He walked away, seemingly dejected, but he was not yet beaten. If worse came to worst, he would simply ride out with her as he always did and try very hard not to coddle her.

"You knew who I was, Elrohir…" she repeated. "And now we have this message from your mother that I cannot release to someone else's care." She walked toward him, but stopped well out of his reach. "I know in my bones that it is something I must do—for us. I do not know exactly what it is as yet, but it involves a conflict of some sort, conflict that I must participate in. I must Elrohir. There is no choice, not if I want life as I've grown to know it to continue. Deep in my gut I know this—and quite frankly it hurts me deeply that you do not truly trust me to decide what is best for our future."

She turned her back on him then, returning to the bed to finish her packing. But she was not done telling him exactly what she thought, so she faced him again.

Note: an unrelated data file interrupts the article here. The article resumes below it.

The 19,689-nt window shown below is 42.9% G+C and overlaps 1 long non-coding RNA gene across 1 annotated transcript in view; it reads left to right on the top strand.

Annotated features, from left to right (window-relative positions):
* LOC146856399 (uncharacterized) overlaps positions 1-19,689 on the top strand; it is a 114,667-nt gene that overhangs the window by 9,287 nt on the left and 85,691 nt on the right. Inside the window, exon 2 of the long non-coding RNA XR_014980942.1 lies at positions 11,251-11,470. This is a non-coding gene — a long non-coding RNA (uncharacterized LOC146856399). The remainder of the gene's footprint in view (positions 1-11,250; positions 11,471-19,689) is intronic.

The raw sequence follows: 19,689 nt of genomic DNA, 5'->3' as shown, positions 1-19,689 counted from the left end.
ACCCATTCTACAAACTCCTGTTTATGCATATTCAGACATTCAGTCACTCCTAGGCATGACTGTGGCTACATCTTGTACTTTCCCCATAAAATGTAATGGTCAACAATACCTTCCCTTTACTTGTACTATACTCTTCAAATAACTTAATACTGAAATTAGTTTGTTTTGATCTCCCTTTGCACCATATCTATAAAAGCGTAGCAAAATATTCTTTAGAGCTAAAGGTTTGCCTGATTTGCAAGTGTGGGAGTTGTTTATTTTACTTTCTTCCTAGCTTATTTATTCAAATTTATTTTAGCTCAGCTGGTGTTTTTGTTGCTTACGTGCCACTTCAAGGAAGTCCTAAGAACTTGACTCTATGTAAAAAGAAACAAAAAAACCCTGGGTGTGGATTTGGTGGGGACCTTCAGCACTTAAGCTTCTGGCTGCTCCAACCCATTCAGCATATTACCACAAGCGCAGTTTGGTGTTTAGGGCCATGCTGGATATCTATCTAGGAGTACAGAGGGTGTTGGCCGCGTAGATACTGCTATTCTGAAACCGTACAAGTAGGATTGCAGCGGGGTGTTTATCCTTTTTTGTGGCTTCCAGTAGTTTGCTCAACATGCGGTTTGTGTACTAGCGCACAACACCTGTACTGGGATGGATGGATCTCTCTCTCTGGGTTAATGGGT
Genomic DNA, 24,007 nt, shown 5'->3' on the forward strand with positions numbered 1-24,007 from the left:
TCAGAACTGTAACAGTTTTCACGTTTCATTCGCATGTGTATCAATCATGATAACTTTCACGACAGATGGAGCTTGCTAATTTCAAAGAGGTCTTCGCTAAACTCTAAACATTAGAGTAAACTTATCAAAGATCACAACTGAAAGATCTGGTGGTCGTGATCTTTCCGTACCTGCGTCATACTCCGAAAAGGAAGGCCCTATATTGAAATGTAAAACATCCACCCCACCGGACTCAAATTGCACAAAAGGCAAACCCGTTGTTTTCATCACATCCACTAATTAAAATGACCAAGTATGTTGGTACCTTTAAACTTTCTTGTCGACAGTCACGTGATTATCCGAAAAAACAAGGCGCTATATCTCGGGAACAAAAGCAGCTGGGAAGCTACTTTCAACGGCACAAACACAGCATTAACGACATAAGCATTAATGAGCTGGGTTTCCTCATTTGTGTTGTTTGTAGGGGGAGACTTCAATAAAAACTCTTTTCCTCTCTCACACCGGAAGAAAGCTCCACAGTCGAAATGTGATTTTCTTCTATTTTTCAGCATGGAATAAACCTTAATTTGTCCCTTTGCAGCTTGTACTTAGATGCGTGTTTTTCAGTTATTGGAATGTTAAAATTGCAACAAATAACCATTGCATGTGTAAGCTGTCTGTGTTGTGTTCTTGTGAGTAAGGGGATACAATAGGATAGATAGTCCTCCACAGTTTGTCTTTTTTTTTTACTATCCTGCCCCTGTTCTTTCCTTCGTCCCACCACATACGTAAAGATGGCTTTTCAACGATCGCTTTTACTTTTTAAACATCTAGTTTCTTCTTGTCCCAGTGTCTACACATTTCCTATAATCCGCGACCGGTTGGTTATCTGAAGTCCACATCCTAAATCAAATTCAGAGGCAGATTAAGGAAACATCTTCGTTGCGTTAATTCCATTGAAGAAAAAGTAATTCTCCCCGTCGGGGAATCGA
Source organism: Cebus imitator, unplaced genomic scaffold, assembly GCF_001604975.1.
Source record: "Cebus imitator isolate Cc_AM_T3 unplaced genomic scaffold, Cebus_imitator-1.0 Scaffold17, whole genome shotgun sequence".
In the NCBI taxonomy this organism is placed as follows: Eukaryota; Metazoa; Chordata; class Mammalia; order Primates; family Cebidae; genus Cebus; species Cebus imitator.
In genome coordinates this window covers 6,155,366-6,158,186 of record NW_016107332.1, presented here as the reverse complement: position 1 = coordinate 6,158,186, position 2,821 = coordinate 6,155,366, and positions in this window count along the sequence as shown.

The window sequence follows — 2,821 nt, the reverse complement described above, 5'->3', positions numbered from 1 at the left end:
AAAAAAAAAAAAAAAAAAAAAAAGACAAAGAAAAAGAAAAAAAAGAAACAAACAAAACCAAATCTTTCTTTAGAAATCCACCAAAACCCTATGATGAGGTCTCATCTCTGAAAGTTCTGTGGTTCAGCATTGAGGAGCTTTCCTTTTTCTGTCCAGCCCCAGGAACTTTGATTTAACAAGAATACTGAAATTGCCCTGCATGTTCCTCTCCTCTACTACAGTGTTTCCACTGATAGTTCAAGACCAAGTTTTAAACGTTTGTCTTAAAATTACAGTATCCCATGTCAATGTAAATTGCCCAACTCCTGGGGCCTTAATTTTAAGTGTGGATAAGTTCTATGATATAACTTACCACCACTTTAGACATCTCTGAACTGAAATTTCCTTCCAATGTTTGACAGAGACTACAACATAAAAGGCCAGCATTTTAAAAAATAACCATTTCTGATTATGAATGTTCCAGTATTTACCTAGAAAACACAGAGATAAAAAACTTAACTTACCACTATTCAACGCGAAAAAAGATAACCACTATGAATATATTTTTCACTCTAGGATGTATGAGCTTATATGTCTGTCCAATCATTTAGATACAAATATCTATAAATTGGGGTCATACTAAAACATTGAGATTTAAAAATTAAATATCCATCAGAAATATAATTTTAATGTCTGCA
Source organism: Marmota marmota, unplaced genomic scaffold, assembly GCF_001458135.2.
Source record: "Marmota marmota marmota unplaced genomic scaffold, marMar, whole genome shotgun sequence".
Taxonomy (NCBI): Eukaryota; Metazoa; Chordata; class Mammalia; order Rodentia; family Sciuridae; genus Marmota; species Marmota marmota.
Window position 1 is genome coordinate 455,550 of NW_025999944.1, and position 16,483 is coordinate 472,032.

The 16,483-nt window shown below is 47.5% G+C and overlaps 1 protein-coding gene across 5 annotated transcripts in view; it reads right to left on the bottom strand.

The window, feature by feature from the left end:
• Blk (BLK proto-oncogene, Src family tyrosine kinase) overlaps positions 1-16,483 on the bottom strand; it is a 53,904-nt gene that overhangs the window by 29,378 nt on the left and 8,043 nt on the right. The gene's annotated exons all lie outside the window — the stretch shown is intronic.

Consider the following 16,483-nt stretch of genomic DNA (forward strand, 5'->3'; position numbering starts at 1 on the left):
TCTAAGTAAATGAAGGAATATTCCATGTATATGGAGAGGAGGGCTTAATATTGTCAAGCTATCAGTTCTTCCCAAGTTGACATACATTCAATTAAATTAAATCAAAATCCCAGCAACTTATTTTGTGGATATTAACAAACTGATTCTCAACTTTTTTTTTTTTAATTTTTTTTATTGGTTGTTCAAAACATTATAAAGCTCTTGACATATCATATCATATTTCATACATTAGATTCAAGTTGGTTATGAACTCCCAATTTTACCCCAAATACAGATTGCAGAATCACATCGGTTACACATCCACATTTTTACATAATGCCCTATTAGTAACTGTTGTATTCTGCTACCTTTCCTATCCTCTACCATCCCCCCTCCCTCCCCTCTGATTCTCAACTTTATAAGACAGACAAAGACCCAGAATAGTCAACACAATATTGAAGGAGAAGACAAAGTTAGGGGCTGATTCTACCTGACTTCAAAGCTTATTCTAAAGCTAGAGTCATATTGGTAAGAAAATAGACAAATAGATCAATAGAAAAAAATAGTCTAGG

"Your mother was very persuasive; she convinced me—twice—that it was truly my task to carry out. I will see it done, and yes, I might die trying, but I will go down fighting. It is what I do. I am my father's daughter—Anardil's daughter. He taught me well, but he also gave me this heart—this stubborn heart that will not quit."

Elrohir drew closer to her again, stopping only when they were separated by a mere inch. He lifted a hand to trail his fingers down her cheek. His smile was bittersweet. "I love you, Jeren. If this is what you want—then it is what I want as well. I don't know how I will keep from fighting your battles, and chances are I will fail at it again. But since I have the burden of watching you when you are in peril, I suppose it is only fair that you experience the same kind of feelings that I will. If I go down protecting you, then so be it—because that is what I do."